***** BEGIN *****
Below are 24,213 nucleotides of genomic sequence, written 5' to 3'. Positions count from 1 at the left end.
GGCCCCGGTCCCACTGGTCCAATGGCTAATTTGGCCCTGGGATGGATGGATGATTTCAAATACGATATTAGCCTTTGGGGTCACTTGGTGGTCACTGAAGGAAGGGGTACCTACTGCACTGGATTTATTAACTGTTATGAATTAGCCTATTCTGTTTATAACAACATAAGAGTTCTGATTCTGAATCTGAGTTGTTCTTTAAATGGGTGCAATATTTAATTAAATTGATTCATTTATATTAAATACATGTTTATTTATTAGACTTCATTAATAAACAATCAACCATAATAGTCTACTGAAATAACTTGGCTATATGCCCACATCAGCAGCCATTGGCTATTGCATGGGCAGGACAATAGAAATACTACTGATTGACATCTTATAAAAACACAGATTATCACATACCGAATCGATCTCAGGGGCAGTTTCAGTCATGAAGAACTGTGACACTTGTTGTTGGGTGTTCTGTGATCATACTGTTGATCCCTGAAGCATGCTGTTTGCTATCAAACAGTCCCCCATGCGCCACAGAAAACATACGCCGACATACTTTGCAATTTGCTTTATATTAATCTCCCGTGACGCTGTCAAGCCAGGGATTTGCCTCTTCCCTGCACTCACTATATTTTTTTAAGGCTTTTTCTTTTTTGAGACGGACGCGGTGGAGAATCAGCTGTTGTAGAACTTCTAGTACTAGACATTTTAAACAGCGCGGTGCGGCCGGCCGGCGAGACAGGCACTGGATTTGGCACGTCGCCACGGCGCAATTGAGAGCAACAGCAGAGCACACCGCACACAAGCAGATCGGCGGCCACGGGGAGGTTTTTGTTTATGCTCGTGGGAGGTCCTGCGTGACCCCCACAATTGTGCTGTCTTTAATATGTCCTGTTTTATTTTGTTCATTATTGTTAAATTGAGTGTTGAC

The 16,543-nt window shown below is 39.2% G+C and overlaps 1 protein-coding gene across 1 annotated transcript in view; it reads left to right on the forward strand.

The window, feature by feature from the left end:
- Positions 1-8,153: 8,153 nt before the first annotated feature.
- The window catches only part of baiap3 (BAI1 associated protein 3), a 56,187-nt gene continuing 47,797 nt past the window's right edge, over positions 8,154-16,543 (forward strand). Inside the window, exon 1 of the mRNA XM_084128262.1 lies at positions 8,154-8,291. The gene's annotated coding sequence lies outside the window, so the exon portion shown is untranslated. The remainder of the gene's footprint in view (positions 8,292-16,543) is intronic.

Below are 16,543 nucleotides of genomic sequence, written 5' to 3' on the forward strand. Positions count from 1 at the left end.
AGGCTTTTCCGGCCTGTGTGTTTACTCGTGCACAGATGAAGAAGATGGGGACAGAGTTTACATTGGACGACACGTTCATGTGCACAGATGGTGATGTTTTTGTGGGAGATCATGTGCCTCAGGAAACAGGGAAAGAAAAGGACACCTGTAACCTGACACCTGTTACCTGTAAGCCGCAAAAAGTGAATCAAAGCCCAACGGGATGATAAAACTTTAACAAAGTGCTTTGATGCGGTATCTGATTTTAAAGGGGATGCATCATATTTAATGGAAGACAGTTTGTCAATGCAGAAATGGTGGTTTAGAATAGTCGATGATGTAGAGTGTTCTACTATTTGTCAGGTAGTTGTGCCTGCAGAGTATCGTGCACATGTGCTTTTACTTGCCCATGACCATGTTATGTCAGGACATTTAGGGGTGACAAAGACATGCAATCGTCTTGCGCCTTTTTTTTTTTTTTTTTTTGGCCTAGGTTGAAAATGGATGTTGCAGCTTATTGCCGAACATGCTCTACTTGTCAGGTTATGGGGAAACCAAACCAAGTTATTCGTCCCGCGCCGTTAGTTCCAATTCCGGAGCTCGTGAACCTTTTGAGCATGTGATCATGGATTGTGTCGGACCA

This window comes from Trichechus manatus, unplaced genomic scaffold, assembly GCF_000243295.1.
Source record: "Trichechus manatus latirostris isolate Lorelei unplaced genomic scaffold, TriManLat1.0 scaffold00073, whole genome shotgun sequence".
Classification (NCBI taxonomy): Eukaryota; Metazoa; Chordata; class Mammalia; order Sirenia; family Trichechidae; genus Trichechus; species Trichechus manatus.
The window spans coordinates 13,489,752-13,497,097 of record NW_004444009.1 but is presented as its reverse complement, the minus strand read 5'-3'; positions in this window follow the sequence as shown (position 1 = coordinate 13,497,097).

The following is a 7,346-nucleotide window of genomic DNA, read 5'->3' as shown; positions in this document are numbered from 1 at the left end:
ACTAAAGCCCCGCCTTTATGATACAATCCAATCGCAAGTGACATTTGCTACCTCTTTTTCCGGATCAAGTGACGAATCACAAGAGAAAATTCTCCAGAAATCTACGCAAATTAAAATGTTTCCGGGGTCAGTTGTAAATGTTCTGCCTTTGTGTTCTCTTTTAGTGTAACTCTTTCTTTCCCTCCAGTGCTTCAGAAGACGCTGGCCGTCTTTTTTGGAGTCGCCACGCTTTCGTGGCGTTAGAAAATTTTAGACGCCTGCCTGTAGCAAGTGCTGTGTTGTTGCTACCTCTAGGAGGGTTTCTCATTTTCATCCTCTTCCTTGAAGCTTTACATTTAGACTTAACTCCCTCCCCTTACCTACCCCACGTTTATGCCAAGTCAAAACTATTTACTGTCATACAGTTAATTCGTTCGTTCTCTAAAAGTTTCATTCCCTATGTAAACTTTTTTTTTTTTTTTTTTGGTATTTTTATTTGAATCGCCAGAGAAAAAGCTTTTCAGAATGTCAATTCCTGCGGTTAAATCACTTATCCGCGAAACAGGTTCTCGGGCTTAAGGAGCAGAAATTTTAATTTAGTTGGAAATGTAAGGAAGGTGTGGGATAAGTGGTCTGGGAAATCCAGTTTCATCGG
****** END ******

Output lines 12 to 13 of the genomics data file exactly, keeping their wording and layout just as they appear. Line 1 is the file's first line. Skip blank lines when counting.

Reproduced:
The window spans coordinates 13,489,752-13,497,097 of record NW_004444009.1 but is presented as its reverse complement, the minus strand read 5'-3'; positions in this window follow the sequence as shown (position 1 = coordinate 13,497,097).

The following is a 7,346-nucleotide window of genomic DNA, read 5'->3' as shown; positions in this document are numbered from 1 at the left end: